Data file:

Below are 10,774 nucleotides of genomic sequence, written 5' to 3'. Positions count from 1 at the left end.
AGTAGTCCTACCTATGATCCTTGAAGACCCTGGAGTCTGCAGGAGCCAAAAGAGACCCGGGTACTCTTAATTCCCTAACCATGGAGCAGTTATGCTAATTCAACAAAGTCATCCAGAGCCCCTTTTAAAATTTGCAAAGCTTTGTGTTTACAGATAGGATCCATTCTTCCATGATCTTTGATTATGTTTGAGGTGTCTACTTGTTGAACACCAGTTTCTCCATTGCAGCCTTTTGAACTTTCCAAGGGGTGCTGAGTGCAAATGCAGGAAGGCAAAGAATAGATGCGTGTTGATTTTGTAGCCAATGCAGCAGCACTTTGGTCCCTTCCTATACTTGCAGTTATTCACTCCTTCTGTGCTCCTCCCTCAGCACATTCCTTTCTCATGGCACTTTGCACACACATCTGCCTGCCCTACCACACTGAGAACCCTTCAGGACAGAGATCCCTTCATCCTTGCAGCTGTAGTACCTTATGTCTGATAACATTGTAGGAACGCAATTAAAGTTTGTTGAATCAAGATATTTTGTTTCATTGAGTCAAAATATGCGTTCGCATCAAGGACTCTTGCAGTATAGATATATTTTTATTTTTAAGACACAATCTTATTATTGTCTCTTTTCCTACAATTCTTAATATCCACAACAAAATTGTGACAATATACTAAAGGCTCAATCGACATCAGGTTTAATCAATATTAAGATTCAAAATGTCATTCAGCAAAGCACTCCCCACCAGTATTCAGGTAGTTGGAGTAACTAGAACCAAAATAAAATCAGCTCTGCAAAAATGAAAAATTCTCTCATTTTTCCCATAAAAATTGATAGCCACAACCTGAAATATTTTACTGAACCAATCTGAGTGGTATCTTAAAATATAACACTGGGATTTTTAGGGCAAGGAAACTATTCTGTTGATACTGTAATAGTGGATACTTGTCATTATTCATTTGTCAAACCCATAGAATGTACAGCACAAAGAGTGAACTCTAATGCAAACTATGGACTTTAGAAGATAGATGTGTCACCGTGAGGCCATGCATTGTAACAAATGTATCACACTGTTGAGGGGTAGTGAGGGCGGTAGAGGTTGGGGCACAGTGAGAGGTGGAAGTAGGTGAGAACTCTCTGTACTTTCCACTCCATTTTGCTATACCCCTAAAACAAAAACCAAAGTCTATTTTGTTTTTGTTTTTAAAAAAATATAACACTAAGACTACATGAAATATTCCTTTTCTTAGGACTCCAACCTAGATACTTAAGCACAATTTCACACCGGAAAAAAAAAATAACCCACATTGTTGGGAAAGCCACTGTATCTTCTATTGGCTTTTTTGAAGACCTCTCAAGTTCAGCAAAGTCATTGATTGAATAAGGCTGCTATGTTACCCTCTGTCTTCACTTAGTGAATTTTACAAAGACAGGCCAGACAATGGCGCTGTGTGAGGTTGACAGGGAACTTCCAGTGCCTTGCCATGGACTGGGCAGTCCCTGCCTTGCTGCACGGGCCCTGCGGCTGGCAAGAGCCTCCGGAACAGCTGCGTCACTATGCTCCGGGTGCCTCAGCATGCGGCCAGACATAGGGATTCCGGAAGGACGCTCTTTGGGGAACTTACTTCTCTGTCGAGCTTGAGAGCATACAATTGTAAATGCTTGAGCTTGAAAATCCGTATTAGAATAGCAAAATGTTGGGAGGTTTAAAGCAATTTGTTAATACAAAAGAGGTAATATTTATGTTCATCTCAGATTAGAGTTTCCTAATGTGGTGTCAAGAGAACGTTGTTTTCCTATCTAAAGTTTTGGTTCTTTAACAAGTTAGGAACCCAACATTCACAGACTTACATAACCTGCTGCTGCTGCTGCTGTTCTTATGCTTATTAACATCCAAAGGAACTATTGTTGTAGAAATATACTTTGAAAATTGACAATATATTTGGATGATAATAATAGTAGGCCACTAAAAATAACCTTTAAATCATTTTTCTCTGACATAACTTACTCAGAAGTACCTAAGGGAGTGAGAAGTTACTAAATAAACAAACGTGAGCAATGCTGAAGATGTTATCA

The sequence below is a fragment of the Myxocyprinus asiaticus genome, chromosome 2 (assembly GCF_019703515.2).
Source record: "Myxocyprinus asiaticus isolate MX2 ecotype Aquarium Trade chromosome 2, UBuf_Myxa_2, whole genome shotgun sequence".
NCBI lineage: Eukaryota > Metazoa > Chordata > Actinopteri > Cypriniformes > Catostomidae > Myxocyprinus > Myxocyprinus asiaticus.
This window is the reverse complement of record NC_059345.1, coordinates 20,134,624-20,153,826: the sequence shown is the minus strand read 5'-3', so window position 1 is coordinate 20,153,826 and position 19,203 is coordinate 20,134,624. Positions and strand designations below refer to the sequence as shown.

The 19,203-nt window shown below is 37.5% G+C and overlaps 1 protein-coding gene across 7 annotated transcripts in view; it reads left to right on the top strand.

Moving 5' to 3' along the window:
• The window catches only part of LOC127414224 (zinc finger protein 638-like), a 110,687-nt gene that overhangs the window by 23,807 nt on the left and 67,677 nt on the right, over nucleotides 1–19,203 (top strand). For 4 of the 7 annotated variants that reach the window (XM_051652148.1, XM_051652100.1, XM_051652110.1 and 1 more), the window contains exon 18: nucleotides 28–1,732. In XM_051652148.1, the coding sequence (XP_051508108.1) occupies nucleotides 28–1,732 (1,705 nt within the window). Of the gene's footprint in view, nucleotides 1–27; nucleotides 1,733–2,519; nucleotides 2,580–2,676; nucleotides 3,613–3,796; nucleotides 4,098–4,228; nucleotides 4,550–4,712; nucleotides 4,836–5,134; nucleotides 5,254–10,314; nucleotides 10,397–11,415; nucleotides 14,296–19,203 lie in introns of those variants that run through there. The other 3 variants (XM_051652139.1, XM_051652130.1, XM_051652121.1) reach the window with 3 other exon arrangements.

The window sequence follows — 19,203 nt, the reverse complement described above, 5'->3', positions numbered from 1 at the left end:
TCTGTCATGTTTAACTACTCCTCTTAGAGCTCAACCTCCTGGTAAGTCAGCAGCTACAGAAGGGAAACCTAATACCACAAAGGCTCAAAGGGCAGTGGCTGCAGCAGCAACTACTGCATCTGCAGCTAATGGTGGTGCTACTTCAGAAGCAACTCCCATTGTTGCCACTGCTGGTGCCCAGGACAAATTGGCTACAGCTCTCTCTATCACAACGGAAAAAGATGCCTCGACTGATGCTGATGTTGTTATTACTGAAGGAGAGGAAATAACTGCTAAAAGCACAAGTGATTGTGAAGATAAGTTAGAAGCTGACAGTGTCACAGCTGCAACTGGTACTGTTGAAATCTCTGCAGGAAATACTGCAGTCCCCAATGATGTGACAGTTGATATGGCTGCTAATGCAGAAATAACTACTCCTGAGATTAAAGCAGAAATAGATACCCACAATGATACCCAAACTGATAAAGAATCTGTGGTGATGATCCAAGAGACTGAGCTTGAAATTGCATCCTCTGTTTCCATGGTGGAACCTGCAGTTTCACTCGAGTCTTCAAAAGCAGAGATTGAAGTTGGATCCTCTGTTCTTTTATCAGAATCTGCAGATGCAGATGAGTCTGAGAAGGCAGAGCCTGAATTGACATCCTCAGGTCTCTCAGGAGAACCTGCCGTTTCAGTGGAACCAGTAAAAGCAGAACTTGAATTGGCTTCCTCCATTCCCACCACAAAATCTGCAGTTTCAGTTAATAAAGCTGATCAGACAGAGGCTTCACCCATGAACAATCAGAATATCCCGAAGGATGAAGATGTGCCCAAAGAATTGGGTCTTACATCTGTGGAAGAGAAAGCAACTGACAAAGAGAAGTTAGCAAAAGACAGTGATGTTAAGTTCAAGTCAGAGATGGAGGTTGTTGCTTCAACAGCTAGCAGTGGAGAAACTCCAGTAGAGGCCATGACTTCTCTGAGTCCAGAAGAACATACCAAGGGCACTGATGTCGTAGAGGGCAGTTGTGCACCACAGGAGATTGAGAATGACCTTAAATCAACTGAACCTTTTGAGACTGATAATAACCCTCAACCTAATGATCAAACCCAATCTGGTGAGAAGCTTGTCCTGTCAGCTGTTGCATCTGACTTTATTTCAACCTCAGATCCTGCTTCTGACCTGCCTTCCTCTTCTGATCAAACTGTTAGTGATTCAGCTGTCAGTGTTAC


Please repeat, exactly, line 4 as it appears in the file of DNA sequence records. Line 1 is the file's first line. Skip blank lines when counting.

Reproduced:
Source record: "Myxocyprinus asiaticus isolate MX2 ecotype Aquarium Trade chromosome 2, UBuf_Myxa_2, whole genome shotgun sequence".